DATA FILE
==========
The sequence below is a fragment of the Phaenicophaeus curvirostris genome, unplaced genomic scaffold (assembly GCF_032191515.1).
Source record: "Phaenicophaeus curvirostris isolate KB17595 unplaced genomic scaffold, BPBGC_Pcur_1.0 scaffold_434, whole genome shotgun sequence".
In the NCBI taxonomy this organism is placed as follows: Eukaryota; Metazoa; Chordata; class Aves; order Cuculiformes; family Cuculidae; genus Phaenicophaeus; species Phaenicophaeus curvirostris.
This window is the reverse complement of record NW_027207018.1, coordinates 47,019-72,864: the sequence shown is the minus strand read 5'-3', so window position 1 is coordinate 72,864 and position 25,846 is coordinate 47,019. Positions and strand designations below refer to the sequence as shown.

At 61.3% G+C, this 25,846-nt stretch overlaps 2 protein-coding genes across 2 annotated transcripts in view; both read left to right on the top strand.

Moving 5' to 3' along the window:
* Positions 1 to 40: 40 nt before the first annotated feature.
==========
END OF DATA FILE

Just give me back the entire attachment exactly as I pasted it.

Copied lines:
The sequence below is a fragment of the Phaenicophaeus curvirostris genome, unplaced genomic scaffold (assembly GCF_032191515.1).
Source record: "Phaenicophaeus curvirostris isolate KB17595 unplaced genomic scaffold, BPBGC_Pcur_1.0 scaffold_434, whole genome shotgun sequence".
In the NCBI taxonomy this organism is placed as follows: Eukaryota; Metazoa; Chordata; class Aves; order Cuculiformes; family Cuculidae; genus Phaenicophaeus; species Phaenicophaeus curvirostris.
This window is the reverse complement of record NW_027207018.1, coordinates 47,019-72,864: the sequence shown is the minus strand read 5'-3', so window position 1 is coordinate 72,864 and position 25,846 is coordinate 47,019. Positions and strand designations below refer to the sequence as shown.

At 61.3% G+C, this 25,846-nt stretch overlaps 2 protein-coding genes across 2 annotated transcripts in view; both read left to right on the top strand.

Moving 5' to 3' along the window:
* Positions 1 to 40: 40 nt before the first annotated feature.